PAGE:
You Don’t Need a Weatherman....
Next Left Notes announces the revival of Students for a Democratic Society as a national organization. Apparently local chapters had already been around for a while, and only recently decided to resurrect the national structure.
One of the most promising political developments in recent American history, in my opinion, was the attempt of Murray Rothbard and Karl Hess 35-odd years ago to build an Old Right-New Left coalition against the corporate state. The libertarian socialist faction of SDS and the radical libertarian caucus of the YAF, together, were a big part of that effort. From the late 60s into the early 70s, Rothbard was writing for Ramparts and Studies on the Left, and quoting New Left historiography of corporate liberalism from the likes of Gabriel Kolko and James Weinstein. His journal Left and Right was created to explore issues of concern to that left-right coalition. And the first year’s worth of The Libertarian Forum was full of all sorts of heady discussion in the same vein.
In a way, the friendly relations between the Libertarian Party’s Badnarik and the Green Party’s Cobb in 2004 seemed like a partial revival of that old coalition; the two were backslapping each other through the whole third party debate on C-SPAN, and Badnarik earlier praised the Greens for their decentralist values and their departure from conventional state socialism.
It would be a match made in heaven, as far as I’m concerned. My own general reaction to both parties is that the Greens are right about most of the things they object to: pollution, labor exploitation, concentration of capital, and the other evils of corporate rule. But free market libertarianism has the answers to what causes those evils, and how to address them. A coalition to achieve the ends of socialism through the means of (as Benjamin Tucker put it) “consistent Manchesterism” would be ideal. See, for example, this essay by Dan Sullivan: “Greens and Libertarians: The Yin and Yang of Our Political Future.” For a brief summary of the kinds of anti-corporate radicalism Rothbard and his comrades were getting up to in those early issues of Libertarian Forum, and my ideas for an agenda based on the common ground between radical free marketers and libertarian socialists, you can check out my “Libertarian Forum: A Resource for UnCapitalists?” Here’s another one on a possible Libertarian-Green alliance for tax reform.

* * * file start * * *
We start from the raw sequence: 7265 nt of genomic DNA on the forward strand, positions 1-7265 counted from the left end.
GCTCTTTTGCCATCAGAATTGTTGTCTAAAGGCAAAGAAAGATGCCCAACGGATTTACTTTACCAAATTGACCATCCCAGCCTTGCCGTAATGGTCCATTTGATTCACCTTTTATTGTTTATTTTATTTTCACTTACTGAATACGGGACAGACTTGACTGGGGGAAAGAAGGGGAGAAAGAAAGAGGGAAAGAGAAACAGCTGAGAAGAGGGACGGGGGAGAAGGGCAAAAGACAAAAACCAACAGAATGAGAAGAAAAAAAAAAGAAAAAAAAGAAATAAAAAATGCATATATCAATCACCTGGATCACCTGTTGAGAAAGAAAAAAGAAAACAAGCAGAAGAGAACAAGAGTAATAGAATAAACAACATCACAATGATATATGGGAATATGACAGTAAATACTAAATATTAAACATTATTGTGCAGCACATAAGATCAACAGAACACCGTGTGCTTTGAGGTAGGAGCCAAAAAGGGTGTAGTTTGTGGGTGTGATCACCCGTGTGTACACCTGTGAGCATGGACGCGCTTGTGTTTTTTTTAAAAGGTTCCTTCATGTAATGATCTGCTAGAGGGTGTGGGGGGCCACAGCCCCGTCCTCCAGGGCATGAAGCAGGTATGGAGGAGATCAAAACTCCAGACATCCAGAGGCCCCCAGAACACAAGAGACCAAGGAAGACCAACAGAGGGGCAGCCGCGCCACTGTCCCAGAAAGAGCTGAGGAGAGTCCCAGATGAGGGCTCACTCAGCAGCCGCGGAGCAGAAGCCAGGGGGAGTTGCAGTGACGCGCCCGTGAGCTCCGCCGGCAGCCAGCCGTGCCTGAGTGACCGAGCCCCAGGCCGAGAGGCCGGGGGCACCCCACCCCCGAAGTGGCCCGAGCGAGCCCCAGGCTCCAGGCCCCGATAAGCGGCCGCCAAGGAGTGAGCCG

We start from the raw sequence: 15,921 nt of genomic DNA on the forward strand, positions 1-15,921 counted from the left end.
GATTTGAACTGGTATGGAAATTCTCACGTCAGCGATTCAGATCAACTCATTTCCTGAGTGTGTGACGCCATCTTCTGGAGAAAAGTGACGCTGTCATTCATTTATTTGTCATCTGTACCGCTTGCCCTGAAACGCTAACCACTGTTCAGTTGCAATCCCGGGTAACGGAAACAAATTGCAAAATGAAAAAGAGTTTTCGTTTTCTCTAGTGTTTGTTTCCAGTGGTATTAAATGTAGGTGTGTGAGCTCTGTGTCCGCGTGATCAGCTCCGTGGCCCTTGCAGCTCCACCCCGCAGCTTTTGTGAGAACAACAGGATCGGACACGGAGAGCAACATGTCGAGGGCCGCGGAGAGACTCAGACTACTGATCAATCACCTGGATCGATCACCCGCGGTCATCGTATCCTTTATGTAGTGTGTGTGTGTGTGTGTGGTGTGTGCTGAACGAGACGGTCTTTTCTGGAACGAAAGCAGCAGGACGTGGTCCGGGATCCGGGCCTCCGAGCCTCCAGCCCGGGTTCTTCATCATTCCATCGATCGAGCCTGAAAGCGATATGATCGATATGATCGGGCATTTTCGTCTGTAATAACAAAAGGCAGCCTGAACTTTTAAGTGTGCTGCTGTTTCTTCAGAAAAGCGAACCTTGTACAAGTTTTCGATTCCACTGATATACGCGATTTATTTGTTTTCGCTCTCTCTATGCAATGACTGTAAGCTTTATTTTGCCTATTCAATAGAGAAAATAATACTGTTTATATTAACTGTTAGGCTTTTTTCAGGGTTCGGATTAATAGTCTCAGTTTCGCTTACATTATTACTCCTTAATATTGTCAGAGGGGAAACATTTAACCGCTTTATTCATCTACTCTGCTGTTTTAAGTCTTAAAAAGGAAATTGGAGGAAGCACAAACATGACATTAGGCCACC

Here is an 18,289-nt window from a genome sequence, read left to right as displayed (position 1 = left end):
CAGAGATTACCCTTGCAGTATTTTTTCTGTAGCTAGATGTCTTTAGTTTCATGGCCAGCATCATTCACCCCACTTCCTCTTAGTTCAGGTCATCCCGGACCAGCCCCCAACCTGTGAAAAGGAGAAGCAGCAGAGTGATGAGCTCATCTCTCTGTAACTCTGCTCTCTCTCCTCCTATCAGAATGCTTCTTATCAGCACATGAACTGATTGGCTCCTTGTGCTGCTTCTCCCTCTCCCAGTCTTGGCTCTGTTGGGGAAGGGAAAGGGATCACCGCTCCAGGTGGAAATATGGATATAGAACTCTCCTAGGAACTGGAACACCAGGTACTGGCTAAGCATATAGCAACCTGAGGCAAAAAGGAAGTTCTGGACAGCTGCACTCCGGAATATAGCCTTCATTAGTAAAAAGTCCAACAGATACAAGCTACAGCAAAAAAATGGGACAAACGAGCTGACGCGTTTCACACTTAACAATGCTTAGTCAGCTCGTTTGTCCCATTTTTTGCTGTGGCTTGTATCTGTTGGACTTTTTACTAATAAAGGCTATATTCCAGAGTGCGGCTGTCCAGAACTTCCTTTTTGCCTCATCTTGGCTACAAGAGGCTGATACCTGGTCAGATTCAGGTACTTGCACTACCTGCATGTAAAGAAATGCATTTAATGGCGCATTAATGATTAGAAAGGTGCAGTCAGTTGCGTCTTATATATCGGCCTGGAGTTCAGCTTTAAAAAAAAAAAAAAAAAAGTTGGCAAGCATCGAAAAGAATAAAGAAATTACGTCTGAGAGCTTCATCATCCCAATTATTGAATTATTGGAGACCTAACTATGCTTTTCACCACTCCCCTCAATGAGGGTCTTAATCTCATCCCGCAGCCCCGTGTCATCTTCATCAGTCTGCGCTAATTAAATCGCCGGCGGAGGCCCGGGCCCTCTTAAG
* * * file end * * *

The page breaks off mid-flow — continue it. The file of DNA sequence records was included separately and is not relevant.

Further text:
We could do a hell of a lot worse than a common agenda to (for instance) get out of Iraq, repeal USA Patriot, declare a drug war armistice, radically scale back “intellectual property” [sic], eliminate corporate welfare, and raise the personal income tax exemption to $30,000. As Tom Knapp put it a while back, dismantle big government by cutting welfare from the top down and taxes from the bottom up.
Addendum. I didn’t get the original email, because yahoogroups messages aren’t getting through to me for some reason (again), but Brad Spangler got the original tip from Jesse Walker’s post to the LeftLibertarian email list; Jesse, in turn, got it from Bill Kauffman. For more on Rothbard’s time on the Left, see “Rothbard’s Time on the Left,” by John Payne.